How to Become a Radiologist

Overview

By Michael Sapko, M.D.
Radiologist studies a patient's X-ray

Radiologists are physicians who use cutting-edge imaging technology to examine organs and tissues inside the body in gentle, noninvasive ways. Their expertise in physics, anatomy and the disease process allow them to diagnose injuries and illnesses so treatment can begin. A growing subset of these specialists called interventional radiologists performs surgical procedures under imaging guidance in order to minimize damage to healthy tissue.

While early radiologists had only film X-rays to work with, modern professionals have a variety of tools at their disposal, including:

  • X-ray radiography
  • Ultrasound
  • Computerized tomography (CT)
  • Magnetic resonance imaging (MRI)
  • Positron emission tomography (PET)
  • Nuclear imaging

Radiologists generally work behind the scenes analyzing studies, making diagnoses and consulting with physicians. In some cases, they get involved in the procedure in order to help prepare the patient or outline further instructions to the technician.

Interventional radiologists take imaging technology a step further by using it to treat certain diseases and conditions. These professionals create electronic maps to guide their instruments as they insert catheters, remove malignant tissue and perform other delicate procedures. This gentle approach allows patients to recover faster and with fewer complications.

Physicians who thrive on intellectual stimulation find radiology an especially rewarding area of practice. Because the field advances so rapidly, there is always something new and exciting to learn. These specialists are among the first to pilot cutting-edge imaging technologies and procedures developed in research laboratories. Radiologists also enjoy the challenge of interpreting complex studies and putting together medical clues to arrive at an accurate diagnosis.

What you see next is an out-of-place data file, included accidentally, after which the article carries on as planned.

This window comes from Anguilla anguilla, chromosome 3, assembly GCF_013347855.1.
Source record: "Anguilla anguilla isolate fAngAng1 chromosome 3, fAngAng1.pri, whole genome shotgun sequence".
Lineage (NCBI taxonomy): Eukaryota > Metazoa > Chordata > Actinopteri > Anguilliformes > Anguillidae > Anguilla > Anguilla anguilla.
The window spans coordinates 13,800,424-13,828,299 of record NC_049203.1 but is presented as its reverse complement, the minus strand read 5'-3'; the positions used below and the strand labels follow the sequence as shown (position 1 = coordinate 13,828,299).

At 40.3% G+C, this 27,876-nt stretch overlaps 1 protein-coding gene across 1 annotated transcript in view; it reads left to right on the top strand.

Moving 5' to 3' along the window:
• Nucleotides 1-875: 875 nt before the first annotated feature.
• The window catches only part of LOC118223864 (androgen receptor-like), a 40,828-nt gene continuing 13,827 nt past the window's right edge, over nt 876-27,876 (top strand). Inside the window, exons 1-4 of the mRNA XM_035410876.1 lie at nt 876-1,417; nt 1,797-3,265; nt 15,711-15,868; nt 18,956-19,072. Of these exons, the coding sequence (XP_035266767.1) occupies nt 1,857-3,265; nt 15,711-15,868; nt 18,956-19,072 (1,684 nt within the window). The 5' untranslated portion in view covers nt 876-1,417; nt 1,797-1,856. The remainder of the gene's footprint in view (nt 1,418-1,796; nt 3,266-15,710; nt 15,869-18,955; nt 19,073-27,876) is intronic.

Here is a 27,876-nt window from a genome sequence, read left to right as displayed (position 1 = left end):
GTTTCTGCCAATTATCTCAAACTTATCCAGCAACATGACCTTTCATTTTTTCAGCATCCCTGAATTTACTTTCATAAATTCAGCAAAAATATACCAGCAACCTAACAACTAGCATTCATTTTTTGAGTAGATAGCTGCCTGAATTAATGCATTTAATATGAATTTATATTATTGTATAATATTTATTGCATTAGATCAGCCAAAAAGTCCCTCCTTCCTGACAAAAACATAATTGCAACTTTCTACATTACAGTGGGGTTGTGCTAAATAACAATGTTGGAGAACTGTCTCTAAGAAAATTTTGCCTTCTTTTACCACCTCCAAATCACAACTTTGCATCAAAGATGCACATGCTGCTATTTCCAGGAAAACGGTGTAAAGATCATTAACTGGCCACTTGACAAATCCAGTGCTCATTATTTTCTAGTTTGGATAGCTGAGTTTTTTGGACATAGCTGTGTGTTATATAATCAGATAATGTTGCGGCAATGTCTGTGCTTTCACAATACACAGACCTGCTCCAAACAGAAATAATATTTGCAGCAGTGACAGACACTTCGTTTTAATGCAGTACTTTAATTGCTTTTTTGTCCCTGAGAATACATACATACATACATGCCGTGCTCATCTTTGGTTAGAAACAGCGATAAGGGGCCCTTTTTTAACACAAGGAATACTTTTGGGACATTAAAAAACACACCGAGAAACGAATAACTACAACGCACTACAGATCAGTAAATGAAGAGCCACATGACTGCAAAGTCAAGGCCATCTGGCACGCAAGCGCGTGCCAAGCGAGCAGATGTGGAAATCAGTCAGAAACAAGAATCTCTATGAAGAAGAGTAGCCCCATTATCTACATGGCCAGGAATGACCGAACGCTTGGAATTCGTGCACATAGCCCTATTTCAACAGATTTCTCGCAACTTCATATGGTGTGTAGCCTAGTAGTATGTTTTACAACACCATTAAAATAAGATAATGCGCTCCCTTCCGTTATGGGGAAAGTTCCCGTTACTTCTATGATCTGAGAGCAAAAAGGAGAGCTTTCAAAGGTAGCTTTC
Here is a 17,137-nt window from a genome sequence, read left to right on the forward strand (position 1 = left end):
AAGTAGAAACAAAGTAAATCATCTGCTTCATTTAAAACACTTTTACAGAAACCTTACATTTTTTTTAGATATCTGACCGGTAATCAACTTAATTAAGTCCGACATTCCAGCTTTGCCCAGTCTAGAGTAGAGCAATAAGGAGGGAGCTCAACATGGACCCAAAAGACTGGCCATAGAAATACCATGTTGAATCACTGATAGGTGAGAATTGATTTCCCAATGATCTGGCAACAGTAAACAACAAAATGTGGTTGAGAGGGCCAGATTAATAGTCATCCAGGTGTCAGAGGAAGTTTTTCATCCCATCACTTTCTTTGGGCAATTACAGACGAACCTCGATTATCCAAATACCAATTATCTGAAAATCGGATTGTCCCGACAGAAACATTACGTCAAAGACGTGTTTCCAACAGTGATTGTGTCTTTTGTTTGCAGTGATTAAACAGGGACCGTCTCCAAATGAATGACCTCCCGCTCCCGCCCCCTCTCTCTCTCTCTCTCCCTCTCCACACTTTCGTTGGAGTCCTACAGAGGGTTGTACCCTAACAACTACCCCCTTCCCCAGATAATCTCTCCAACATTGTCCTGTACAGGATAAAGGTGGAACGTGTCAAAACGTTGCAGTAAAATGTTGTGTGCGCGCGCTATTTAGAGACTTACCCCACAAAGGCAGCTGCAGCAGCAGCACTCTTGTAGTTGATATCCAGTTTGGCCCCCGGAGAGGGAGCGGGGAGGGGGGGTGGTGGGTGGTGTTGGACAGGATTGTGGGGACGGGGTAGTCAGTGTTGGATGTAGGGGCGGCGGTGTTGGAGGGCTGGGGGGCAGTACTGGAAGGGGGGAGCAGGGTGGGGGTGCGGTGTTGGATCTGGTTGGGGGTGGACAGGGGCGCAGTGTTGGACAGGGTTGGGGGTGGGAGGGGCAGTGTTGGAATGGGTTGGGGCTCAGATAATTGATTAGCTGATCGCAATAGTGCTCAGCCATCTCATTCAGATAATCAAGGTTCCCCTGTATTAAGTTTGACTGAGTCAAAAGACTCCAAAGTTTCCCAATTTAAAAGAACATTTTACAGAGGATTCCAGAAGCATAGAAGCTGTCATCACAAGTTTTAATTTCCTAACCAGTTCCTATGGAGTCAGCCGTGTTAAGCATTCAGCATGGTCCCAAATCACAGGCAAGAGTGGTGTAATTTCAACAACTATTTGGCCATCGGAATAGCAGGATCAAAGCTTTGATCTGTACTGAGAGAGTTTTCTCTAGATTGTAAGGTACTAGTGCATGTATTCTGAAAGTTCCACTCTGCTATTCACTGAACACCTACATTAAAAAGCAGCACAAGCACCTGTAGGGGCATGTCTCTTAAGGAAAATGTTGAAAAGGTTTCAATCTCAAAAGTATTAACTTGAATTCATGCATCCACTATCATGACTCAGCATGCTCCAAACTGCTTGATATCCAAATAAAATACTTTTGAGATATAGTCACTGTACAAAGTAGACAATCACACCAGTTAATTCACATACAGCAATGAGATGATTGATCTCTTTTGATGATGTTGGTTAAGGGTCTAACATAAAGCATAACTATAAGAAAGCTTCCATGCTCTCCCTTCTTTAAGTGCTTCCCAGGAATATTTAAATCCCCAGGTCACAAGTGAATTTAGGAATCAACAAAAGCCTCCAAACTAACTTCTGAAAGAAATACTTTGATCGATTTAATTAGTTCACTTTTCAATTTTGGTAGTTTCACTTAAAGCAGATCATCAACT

Work Environment

Though most radiologists still work in hospitals and outpatient diagnostic centers, advances in digital technology now allow imaging studies to be transmitted electronically. This practice, which is known as telemedicine, means radiologists can now practice in any location equipped with a computer, high-resolution monitor and Internet connectivity. Telemedicine helps emergency departments and intensive care units obtain emergency consultations after hours and also promotes consultation among experts around the globe.

Unlike most other physicians, radiologists have limited patient contact. In fact, some go weeks without a face-to-face consultation. Instead, these specialists spend their time analyzing image results and formulating diagnoses.

Radiologists who work in the hospital work long, irregular shifts that include nights, weekends and holidays. Those employed by outpatient centers are more likely to work regular business hours.

Requirements

Education

The first step in becoming a radiologist is to obtain a bachelor’s degree. Pre-medicine students may major in any subject but need to meet prerequisites in math, biology, organic and inorganic chemistry, physics and the humanities. Students can strengthen their medical school application by earning academic honors, volunteering, conducting scientific research and achieving high scores on the Medical College Admission Test (MCAT). Many four-year colleges and universities have pre-med advisors who assist students in planning an appropriate program of study.